That said, marketers who choose to respond to disasters face criticism of taking advantage of people at a vulnerable moment. I won’t name names here out of respect for past tragedies, but some marketers have gone so far as to attach a sales pitch to a solemn or even grim occasion.
Let’s look at one who did it right: Verizon (disclosure: I’ve worked on various parts of Verizon in that past and I’m currently working with one of their competitors).
By highlighting the efforts of first responders–and moreover by not including any sort of sales pitch–Verizon shows both that they can appreciate the stress many of us feel and also that they’re doing something about it.
It took a lot of effort by Verizon to script and edit a commercial in what must have been days. More to the point, it took some leadership from somewhere in the organization to handle the situation with care and compassion.
I would like to see more marketers do the same, to show that they have the humanity to acknowledge the suffering of others and, where possible, to address their role in salving the wounds.
More brands could do this if they thought about it. Procter & Gamble dispatches mobile laundries and wifi service trucks to hard-hit areas. What could a bank do to make emergency cash available? How could a clothing retailer help those who have lost their homes and all the clothes inside?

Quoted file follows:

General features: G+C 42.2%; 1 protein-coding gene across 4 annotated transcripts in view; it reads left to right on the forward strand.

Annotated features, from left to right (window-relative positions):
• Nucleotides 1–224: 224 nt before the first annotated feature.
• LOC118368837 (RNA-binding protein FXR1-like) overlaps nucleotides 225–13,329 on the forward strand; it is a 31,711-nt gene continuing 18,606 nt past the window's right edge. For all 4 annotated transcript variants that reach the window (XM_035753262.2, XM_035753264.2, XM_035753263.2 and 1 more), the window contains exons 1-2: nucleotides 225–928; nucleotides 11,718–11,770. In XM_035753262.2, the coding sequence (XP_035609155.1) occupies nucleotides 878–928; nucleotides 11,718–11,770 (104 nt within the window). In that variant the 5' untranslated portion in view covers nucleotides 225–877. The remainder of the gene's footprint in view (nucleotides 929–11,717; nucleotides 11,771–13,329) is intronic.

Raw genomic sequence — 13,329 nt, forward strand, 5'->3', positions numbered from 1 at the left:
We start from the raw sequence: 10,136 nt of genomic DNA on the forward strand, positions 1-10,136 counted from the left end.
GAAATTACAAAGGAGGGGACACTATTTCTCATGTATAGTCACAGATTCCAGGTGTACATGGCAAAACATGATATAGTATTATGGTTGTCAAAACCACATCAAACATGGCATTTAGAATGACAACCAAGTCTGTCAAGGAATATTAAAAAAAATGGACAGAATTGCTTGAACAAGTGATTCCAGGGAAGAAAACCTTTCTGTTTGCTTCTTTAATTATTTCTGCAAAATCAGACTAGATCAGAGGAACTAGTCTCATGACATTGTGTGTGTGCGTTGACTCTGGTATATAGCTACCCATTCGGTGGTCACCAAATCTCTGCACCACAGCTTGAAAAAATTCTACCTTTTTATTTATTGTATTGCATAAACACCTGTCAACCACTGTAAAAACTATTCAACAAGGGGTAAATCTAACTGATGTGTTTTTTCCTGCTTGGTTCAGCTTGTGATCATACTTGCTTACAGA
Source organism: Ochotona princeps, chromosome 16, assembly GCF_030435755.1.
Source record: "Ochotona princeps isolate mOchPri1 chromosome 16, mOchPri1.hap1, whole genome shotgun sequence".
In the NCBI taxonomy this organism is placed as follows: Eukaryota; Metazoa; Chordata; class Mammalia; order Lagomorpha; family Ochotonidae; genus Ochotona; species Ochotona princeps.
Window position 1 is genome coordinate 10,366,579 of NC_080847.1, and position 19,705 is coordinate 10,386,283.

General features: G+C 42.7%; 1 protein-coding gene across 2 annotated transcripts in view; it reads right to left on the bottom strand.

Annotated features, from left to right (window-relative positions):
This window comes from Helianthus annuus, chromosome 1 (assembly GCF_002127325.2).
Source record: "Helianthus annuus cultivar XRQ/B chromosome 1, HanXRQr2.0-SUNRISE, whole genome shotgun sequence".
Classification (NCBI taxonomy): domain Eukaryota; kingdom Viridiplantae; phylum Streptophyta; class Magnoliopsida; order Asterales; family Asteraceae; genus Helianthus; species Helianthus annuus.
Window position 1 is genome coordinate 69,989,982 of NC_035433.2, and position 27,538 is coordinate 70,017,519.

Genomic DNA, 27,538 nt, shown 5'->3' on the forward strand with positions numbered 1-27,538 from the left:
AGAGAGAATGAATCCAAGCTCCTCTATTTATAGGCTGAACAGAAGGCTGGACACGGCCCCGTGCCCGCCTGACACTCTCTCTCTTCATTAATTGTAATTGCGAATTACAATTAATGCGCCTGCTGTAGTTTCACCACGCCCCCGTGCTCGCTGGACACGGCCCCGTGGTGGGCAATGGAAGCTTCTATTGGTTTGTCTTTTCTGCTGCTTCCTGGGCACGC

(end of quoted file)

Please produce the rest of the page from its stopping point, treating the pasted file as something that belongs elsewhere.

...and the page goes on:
I suppose I could also make the more bottom-line-oriented argument here. I could show how programs like these have positive impacts on brand image. However, I’ll leave that job to others. For now, I’d just like to see more marketers think about how they can address audiences collectively waiting for the next big shoe to drop.
Now that Amazon has begun the great HQ2 competition, I’d like to take a moment to extend the mass affluent factor to geography. In other words, where would Amazon build its second headquarters if they wanted to keep the mass affluent consumer in mind?
At first glance, this question seems irrelevant. After all, Amazon already sprawls across this country with major offices in places like Newark, NJ and Grand Forks, ND. Myriad distribution centers fill spaces in between. They once got me a router the same day I ordered it in NYC from Kentucky.
That said, companies often relocate to get in touch with an audience or a workforce. Many car manufacturers have design HQs in Southern California to take advantage of the region’s car culture. GE recently announced a move of their headquarters from Fairfield, CT to Boston to attract workers interested in a more cosmopolitan environment (or maybe because GE likes Harvard better than Yale).
So where would Amazon put HQ2 if they wanted to immerse themselves in mass affluence given that they want to avoid the West Coast and such wealthy citadels as Silicon Valley, Santa Barbara and Palm Springs?
I have to imagine that whoever named “Agile Development” may well regret it by now. The approach of complementing a long-term roadmap with frequent, short-duration sprints has proliferated to marketing, retail and even urban development. So I’m trying Agile business development, aka biz dev aka drumming up business.